Whether you like one scent or another can be highly subjective. Traditionally it has been thought that people respond to this question motivated by their culture, that is, it is something that they culturally learn. This type of smell is unpleasant and this other is pleasant because that is how it is culturally accepted. However, a study published in the journal Current Biology shows that the odors we like or dislike are mainly determined by the structure of the particular odor molecule.
“We wanted to examine whether people all over the world have the same olfactory perception and like the same types of smell, or if this is something culturally learned,” says Artin Arshamian, a researcher at the Karolinska Institutet’s Department of Clinical Neuroscience who has participated in the investigation. “Traditionally it has been seen as something cultural, but we can show that culture has very little to do with it.”
The present study demonstrates that the structure of the odor molecule determines whether an odor is considered pleasant or not. The researchers found that certain smells were liked more than others , regardless of the culture of the participants.
“Cultures around the world classify different odors similarly, regardless of where they come from, but there is a personal, not a cultural, component to odor preferences,” says Dr. Arshamian.
The experiment has the participation of researchers belonging to institutions around the world such as the Karolinska Institutet (Sweden), the University of Oxford (United Kingdom), the Universidad San Francisco de Quito (Ecuador), the University of Melbourne (Australia) and the National Autonomous University of Mexico. Many of these scientists are field workers working with indigenous populations.
For the investigation, the researchers selected nine communities representing different lifestyles : four hunter-gatherer groups and five groups with different forms of agriculture and fishing. Some of these groups have very little contact with Western food products or household items.
“Because these groups live in such disparate odor environments, such as the jungle, the coast, the mountains and the city, we pick up many different types of ‘smell experiences,'” says Dr. Arshamian.
A total of 235 people participated in the study, who were asked to rate odors on a scale from pleasant to unpleasant. The results show changes between individuals within each group, but also an agreement on which odors are pleasant and unpleasant. The researchers show that the variation is largely explained by molecular structure (41%) and personal preference (54%).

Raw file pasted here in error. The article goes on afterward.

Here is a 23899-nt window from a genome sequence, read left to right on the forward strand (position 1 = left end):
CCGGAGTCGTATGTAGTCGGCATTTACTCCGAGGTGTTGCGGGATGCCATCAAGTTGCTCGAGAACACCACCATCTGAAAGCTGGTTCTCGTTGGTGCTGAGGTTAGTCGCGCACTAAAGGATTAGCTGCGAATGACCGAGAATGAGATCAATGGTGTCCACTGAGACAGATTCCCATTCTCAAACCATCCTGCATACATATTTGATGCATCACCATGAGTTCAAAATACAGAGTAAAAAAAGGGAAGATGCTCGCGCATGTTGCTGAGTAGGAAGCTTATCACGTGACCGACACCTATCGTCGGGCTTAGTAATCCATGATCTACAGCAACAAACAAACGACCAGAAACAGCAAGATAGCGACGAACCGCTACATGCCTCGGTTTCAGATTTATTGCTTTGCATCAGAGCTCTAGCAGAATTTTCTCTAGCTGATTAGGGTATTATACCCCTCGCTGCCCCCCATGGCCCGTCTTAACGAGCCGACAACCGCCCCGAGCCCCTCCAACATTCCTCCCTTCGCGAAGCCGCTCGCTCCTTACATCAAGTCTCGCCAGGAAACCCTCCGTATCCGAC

“Personal preference may be due to learning, but it could also be a result of our genetic makeup,” says Dr. Arshamian.
Vanilla is the smell that I like the most
Among the odors that participants were asked to classify as pleasant or unpleasant was vanilla, which smelled the best, followed by ethyl butyrate, which smells like peaches. The smell that most participants found least pleasant was that of isovaleric acid, which is found in many foods, such as cheese, soy milk, and apple juice, but also in foot sweat.
According to Dr. Arshamian, one possible reason why people consider some odors more pleasant than others, regardless of culture, is that such odors increased the chances of survival during human evolution .
“We now know that there is a universal perception of odors that is governed by molecular structure and that explains why we like or dislike a certain smell,” continues Dr. Arshamian. “The next step is to study why this is so, linking this knowledge to what happens in the brain when we smell a particular odour.”
Arshamian et al. 2022. The perception of odor pleasantness is shared across cultures. Current Biology. DOI:https://doi.org/10.1016/j.cub.2022.02.062